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  • Fighting for Press Freedom
  • Adam Feinstein (bio)

Freedom of expression is an essential element of any truly democratic society. Yet governments of all stripes—self-professed democracies as well as more overtly autocratic regimes—tend to be hostile to the idea of a free and open press. Even in the most established and stable democracies, governments have shown an alarming willingness to inhibit free reporting on issues that they feel should be discussed only behind closed doors. The United Kingdom, for example, despite its long tradition of tolerance, has recently swung toward restriction of press freedom—especially under former prime minister Margaret Thatcher, who on a number of occasions made use of existing legislation to ban television and radio broadcasts and prevent newspapers from publishing certain material.

If in countries with fairly open political systems journalists encounter obstacles to the effective practice of their profession, those trying to function in dictatorships often face personal harassment, persecution, and worse. Autocratic regimes continue to snuff out the slightest hint of dissent, jailing journalists who dare to criticize official policy or reveal details of government corruption. And in many areas of the world, sign159ificant numbers of journalists perish at the hands of shadowy death [End Page 159] squads, drug-trafficking cartels, and individuals who take offense when their misdemeanors are brought to light in print or over the airwaves. This, of course, is in addition to the many each year who lose their lives while covering civil wars and other violent conflicts.

It was with the aim of defending press freedom against all these onslaughts that a group of newspaper editors came together in New York in October 1950 to discuss the possibility of establishing an international organization of media professionals. The new body, they proposed, would work to expose the injustice and horror of dictatorship and would fight for the free flow of information as well as the liberty of journalists throughout the world to practice their profession without hindrance.

It was unclear to those present at that initial meeting whether the project would get off the ground or to what extent it would succeed in its stated mission. In 1951, however, the International Press Institute (IPI) was indeed founded, and it is now flourishing as the foremost organization dedicated to the struggle for freedom of the press worldwide. Its members, from more than 80 countries, include editors of newspapers and magazines, publishers, directors of news agencies, and executives of television and radio stations. Numbering over two thousand, with 50 members hailing from the new democracies of Eastern and Central Europe, they are in an ideal position to contribute to the IPI’s primary objectives, which are listed in the preamble to the group’s constitution:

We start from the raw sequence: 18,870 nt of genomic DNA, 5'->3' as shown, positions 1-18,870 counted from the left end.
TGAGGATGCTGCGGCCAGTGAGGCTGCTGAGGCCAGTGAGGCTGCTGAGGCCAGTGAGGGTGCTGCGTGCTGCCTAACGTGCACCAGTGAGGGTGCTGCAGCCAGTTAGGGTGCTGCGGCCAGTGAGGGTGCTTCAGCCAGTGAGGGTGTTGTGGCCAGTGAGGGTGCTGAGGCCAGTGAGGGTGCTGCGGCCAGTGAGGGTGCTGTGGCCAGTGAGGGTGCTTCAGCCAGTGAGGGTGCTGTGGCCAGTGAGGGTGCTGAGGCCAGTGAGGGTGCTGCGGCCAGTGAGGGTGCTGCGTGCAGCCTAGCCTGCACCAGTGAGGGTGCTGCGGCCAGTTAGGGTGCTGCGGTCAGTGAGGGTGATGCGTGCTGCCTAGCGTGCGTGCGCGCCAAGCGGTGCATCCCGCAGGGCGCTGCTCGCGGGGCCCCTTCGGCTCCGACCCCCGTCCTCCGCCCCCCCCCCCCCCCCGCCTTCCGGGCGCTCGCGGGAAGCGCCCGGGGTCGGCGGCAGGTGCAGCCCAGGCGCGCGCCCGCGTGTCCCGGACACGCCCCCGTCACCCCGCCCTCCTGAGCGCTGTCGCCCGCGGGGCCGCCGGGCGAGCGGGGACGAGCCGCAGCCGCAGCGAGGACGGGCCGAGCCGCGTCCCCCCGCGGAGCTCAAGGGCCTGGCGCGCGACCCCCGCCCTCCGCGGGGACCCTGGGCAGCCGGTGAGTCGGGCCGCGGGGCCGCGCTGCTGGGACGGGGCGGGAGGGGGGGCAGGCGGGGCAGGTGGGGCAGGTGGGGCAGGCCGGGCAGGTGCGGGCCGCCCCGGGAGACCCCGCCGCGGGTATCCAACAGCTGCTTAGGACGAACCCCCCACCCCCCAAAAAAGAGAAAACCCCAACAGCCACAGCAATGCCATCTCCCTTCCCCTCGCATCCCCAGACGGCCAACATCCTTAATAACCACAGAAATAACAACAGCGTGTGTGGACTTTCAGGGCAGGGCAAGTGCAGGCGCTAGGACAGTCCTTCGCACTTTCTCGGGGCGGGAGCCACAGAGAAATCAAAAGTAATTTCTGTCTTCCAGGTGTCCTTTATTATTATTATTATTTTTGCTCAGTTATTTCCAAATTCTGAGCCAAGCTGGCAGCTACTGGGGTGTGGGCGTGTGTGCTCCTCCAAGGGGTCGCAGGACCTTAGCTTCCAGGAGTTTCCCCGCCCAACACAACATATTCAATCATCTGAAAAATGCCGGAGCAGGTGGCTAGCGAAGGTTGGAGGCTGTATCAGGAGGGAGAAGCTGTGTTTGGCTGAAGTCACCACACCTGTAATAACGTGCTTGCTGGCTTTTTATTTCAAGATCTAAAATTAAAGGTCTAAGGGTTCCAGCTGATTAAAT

1. 1. The furtherance and safeguarding of freedom of the press, by which is meant: free access to the news, free transmission of news, free publication of newspapers, free expression of views.

  2. 2. The achievement of understanding among journalists, and so among peoples.

  3. 3. The promotion of the free exchange of accurate and balanced news among nations.

  4. 4. The improvement of the practices of journalism.

Projects and Activities

The IPI has sought to defend press freedom primarily by lodging official protests with governments, wherever and whenever violations of such freedom occur. In the four decades of its existence, it has experienced numerous successes. The most recent came in February 1994, when the Nigerian military regime, in direct response to a resolution passed at the Forty-third Annual General Assembly of the IPI in Cape Town, released from jail Alhaji Shehu Mesa Yardua, publisher [End Page 160] and proprietor of Reporter Newspapers. A sampling of earlier successes in individual cases would include the 1958 release from Turkish detention of a Greek-Cypriot editor, as well as the release in the 1980s of two prominent journalists in communist Czechoslovakia, who soon afterward became the IPI’s first two members from behind the Iron Curtain.

The IPI has always been especially active in support of the South African press, so severely persecuted under the various apartheid regimes. In 1988, in response to a strongly worded protest from the IPI, the Pretoria government suspended state-of-emergency regulations requiring freelance journalists...

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pp. 159-168
Launched on MUSE
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